"With Michael and Donovan [McNabb] and DeSean, we have a couple of guys that can run pretty fast and run the ball pretty good. So you add all those things up and you can have some fun."
Some of that "fun" almost certainly will include using Vick in other ways besides the Wildcat. He may line him up at wide receiver and be used on end-arounds or even get the ball on the outside via bubble screens or hitches, assuming he proves he can catch the ball.
Jets linebacker Bart Scott, though, is skeptical about the Vick-as-a-wideout possibility.
"I guess you could do that, but he's not a polished receiver," Scott said. "From that standpoint, he's handicapped because he's not comfortable. He doesn't know the minute details that you need to know to get off the ball, like how to point your toe, that type of thing. The things that come with doing something for a long time.
"It'd be just like if you moved me to tailback. Yeah, I can run. But I don't know the small things. I wouldn't be used to reading blocks, reading coverages, seeing where the safety is at."
Opinions of the Wildcat are mixed around the league. Some coaches think it could be The Next Big Thing. Others view it as a gimmick that will die out as soon as defenses prove they can consistently stop it.
"The single wing's been around a long time," Giants coach Tom Coughlin said. "[The Wildcat] is just revitalizing something that was very successful at one time. It certainly was an innovative move [to bring it back]. We'll see how that goes. We'll have to wait until the season to see how much it gets used and whether anybody really has an answer for it."
Said the Jets' Ryan: "I think it's a good weapon, I do. And you're talking to the guy that stopped it not once, but twice last year. It's more of a weapon if you have a guy like Vick that can throw the ball."
Ryan was the defensive coordinator in Baltimore last year when the Ravens' twice shut down the Dolphins' Wildcat, once in the regular season and again in the playoffs. But the Dolphins, who used running back Ronnie Brown as the Wildcat, seldom threw out of the formation, except to occasionally flip it back to the quarterback.
"Defenses, when they see Ronnie Brown taking that direct snap, when see [Falcons running back] Jerious Norwood taking that direct snap, defenses take the safety out of the middle of the field and get into zero coverage, knowing that the guy isn't going to throw it," said Gruden. "When that guy back there can be a threat to throw it, it'll be real interesting to see what defensive coordinators do."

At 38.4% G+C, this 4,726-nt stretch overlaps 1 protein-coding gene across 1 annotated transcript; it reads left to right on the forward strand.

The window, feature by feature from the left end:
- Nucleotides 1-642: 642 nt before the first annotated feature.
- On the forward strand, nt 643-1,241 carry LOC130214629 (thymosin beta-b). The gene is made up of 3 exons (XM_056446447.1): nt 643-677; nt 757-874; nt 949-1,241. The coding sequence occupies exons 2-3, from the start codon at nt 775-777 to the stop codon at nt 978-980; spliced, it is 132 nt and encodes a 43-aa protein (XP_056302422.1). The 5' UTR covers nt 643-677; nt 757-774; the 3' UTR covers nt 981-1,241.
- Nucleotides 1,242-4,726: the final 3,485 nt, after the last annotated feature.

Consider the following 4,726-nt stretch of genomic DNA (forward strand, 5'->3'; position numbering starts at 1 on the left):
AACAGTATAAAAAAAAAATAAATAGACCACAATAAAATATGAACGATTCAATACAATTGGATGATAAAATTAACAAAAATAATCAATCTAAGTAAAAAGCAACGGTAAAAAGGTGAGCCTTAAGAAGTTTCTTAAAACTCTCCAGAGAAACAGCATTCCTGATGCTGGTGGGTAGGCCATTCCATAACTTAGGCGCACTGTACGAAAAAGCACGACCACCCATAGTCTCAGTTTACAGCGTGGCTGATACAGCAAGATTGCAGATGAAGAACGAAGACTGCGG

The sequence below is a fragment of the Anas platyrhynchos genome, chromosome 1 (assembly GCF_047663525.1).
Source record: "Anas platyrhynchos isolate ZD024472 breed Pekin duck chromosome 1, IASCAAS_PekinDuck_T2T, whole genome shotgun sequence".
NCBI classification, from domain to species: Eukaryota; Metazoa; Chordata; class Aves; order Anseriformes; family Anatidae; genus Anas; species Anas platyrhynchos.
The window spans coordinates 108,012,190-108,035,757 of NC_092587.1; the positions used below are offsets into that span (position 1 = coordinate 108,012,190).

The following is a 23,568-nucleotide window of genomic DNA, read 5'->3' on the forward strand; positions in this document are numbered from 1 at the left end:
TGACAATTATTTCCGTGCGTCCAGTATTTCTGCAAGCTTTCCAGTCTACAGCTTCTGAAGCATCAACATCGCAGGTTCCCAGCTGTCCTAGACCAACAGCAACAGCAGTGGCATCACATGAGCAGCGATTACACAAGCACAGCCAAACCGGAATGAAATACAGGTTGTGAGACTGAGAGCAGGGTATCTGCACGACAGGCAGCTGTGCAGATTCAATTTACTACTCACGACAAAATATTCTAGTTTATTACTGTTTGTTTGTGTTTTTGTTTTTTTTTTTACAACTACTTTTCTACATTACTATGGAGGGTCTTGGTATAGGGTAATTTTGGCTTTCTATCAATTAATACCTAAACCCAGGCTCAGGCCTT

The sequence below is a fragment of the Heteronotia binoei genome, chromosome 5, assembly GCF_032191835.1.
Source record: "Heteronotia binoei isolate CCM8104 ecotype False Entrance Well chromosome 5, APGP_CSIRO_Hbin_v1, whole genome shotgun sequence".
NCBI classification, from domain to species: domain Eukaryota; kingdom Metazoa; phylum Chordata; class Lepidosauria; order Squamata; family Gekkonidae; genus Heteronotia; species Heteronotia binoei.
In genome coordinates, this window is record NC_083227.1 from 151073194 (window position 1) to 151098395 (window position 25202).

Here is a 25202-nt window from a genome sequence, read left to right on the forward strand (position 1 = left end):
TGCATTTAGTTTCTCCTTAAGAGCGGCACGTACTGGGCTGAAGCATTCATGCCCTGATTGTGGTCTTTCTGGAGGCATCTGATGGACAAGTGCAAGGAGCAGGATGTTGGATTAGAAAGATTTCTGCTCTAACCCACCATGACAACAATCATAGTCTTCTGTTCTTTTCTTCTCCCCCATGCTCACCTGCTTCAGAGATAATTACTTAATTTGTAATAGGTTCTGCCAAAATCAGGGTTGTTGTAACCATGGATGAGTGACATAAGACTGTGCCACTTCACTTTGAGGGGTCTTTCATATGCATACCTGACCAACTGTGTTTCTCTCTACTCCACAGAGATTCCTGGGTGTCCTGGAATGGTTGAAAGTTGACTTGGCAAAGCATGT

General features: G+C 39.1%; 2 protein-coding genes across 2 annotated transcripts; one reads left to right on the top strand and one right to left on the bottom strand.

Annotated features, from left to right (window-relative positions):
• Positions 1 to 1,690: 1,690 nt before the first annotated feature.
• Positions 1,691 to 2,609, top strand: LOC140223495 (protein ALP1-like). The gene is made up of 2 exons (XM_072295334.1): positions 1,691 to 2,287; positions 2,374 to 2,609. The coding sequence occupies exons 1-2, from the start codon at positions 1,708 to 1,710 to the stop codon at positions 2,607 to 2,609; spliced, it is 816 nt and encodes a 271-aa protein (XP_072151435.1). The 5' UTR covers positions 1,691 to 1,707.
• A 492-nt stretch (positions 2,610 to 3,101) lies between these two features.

Ravens coach John Harbaugh said he's not going to lose any sleep over the Wildcat.
"I hope we see it every week," he said. "Because our defense is set up to defend it. If you've got a good front seven, you don't have to commit a safety to run or the option. That's the way it worked for us last year against Miami. We didn't have to [bring up a safety]."
"Our approach against the Wildcat was we had to be sound in what we did and make sure the edges were set, and we needed to beat blocks," said Pettine, who was the Ravens' linebackers coach last year. "The one thing the Wildcat allows you to do, it's like playing with an extra guy. It's the single-wing mentality. They now have an extra blocker. They can remove one more defender by splitting the quarterback out. Now you're getting two-back runs out of one-back spacing on the defense's part.
"That's why the issue for us always has been let's be sound, play great technique and beat blocks. That's how we feel is the best way to go against it. You don't need to scheme up anything crazy for it. We saw some teams try to do that last year and get burned on it because there's so many variations to it."
PHILADELPHIA DAILY NEWS